CoastLine: Nnenna Freelon, The Clothesline Muse, and Williston's 100th Year

Jun 5, 2015

This broadcast of CoastLine originally aired on March 25, 2015. 

The clothesline:  it’s an old-fashioned, even quaint, installation that’s fading from modern culture, but the metaphor it offers is the centerpiece of a new show called The Clothesline Muse playing Kenan Auditorium this Saturday. 

Two of the creators of that show are also collaborating with UNCW and New Hanover County Public Schools through a two-week artist residency at Williston Middle School.  Williston is celebrating its 100th anniversary this year, but its history actually goes back quite a bit further.  And these two artists are helping students at Williston learn about that history and create an art project which chronicles it.   The students’ final piece goes on display Friday at the Arts Council Gallery on Front Street in downtown Wilmington.

On today’s edition of CoastLine, we meet one of the creators of The Clothesline Muse, and we find out how the clothesline metaphor relates to the history of the Williston School.

In-studio guests:

Nnenna Freelon is a six-time Grammy-nominated jazz singer and one of the creators of The Clothesline Muse.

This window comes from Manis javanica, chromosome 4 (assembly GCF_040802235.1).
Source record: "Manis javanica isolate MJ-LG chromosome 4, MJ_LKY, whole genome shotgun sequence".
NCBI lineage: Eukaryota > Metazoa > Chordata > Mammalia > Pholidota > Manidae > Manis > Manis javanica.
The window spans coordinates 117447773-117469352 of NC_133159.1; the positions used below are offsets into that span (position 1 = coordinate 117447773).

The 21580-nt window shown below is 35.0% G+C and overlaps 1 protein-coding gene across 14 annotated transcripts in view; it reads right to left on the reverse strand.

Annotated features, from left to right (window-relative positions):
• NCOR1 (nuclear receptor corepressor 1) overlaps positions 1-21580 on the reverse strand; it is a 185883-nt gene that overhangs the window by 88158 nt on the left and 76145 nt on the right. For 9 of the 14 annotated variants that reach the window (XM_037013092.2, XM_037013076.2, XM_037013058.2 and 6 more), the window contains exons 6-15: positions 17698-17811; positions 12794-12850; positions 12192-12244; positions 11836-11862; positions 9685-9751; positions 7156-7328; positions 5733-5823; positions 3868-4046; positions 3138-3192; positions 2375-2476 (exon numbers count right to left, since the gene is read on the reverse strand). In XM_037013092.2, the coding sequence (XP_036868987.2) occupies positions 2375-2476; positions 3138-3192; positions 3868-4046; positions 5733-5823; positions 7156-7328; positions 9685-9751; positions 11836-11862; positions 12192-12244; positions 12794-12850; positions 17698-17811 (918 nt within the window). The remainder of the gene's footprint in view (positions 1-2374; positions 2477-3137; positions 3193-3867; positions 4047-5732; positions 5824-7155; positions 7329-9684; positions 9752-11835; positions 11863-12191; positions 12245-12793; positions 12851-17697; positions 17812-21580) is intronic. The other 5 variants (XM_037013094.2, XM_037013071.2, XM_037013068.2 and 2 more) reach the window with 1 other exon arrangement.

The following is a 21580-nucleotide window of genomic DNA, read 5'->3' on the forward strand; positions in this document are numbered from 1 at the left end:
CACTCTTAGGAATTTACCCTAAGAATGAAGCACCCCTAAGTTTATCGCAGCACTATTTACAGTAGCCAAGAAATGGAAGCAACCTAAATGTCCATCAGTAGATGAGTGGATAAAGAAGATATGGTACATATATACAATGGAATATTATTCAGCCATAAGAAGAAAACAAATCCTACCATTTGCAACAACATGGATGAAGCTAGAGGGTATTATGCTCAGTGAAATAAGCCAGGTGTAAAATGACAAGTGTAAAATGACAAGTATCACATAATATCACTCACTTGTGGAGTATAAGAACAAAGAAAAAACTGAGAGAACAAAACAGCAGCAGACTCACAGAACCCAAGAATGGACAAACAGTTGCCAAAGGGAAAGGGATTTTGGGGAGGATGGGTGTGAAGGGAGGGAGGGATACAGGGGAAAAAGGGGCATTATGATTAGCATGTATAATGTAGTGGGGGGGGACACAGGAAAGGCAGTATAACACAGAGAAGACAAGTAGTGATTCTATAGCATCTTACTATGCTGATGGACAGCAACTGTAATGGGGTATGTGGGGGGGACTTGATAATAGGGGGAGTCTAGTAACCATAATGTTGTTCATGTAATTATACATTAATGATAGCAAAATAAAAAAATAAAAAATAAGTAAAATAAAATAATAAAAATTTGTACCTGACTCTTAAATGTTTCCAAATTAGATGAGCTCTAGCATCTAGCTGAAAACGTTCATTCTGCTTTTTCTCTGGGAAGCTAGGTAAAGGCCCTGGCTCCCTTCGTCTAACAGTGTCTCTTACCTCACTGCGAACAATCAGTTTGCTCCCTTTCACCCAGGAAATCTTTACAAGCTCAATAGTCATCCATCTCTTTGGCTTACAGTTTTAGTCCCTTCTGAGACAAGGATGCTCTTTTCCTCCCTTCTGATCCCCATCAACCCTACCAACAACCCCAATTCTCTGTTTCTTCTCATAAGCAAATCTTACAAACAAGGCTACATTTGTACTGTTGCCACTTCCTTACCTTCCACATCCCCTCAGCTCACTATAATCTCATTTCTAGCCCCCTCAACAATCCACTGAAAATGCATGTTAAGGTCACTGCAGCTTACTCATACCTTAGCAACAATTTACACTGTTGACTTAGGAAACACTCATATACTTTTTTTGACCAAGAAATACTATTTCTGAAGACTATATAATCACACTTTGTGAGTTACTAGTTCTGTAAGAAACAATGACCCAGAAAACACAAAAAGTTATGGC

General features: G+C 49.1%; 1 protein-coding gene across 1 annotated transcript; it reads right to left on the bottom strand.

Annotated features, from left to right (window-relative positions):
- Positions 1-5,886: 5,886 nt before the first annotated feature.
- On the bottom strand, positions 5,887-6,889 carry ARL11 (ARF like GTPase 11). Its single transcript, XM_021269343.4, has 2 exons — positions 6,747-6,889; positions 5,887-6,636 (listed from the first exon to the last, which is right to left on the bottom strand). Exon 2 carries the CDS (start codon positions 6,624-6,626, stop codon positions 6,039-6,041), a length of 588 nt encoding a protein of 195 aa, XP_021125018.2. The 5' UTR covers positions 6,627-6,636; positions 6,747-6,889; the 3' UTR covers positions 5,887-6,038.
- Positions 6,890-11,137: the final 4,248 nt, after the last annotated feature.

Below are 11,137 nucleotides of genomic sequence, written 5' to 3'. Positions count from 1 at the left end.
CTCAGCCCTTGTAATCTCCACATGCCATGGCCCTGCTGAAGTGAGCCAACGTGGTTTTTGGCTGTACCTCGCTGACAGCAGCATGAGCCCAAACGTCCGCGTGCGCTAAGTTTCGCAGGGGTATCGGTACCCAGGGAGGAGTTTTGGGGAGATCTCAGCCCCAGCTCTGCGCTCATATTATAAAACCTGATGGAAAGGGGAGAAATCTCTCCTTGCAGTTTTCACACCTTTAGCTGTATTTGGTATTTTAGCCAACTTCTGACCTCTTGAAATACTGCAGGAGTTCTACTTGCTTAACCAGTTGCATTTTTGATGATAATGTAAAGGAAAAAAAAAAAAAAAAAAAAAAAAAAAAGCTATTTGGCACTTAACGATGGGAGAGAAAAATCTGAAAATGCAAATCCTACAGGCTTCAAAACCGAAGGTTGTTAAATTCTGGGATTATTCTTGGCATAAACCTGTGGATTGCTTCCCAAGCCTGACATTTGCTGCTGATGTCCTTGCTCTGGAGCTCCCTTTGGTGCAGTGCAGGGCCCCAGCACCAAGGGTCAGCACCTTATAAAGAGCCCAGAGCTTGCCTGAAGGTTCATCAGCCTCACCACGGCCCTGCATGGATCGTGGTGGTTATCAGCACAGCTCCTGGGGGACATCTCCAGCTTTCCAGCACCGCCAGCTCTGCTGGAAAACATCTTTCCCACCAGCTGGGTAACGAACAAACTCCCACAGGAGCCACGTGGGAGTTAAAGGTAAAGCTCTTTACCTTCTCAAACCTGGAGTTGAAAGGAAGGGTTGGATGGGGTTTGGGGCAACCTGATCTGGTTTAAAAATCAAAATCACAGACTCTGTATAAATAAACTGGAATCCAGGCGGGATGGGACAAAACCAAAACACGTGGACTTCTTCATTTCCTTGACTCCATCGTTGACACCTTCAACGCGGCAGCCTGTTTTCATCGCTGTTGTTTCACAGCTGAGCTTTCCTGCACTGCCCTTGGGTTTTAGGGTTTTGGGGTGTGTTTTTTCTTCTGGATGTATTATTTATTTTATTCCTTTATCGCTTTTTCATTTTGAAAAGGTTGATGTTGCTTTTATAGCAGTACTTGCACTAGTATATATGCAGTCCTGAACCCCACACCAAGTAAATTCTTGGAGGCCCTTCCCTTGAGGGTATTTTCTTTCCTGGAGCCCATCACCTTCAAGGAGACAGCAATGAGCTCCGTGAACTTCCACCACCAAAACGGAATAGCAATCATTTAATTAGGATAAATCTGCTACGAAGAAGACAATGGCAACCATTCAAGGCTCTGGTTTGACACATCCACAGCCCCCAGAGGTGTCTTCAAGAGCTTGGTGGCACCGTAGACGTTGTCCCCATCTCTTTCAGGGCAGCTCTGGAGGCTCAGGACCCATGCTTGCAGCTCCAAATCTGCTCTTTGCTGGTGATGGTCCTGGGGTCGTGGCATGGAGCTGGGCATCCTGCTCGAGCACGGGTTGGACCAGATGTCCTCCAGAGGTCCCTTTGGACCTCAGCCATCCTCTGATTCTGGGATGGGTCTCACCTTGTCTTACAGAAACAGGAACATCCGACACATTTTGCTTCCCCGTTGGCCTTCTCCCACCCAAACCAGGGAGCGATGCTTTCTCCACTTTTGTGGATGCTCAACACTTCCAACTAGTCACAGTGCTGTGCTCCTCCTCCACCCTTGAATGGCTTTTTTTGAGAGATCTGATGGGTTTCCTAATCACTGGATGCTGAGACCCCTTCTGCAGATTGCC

Bobbiette Palmer is the Production Manager of The Clothesline Muse.

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The Williston School in Wilmington is celebrating its 100th anniversary. 

As part of this milestone, UNCW and New Hanover County Public Schools are collaborating on a two-artist residency at Williston.   WHQR’s Rachel Lewis Hilburn reports that six-time Grammy-nominated jazz singer Nnenna Freelon and her daughter are helping students collect and archive Williston’s history through art and the spoken word. 

[Nnenna Freelon singing "Separate your Whites and Colors"]

That erupted spontaneously from Nnenna Freelon during a gathering of Williston Alumni in the school cafeteria earlier this week.  The song is from Freelon’s show The Clothesline Muse -- about 80-year-old Grandma Blu who’s headed to a nursing home – but not before she educates her granddaughter about her history.  And it’s that unwritten wisdom from community elders that Freelon says she hopes Williston students have come to appreciate during this residency.   

"We are stirring it up here in Williston.  And we came here as troublemakers.  I just want to tell you the truth.  We came here to stir up some trouble, stir up some memories, and to tell the truth.  Because our young people only get part of the story.  They need the whole story. And the key to that is you. If our children don’t understand that history, it’s nobody’s fault but our own."

The students’ final project, an artistic interpretation of Williston’s history, opens in the Arts Council Gallery as part of the Fourth Friday Gallery night in downtown Wilmington. 

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Information on the Williston School art installation at the Arts Council Gallery in Wilmington: 

http://artscouncilofwilmington.org/?page_id=907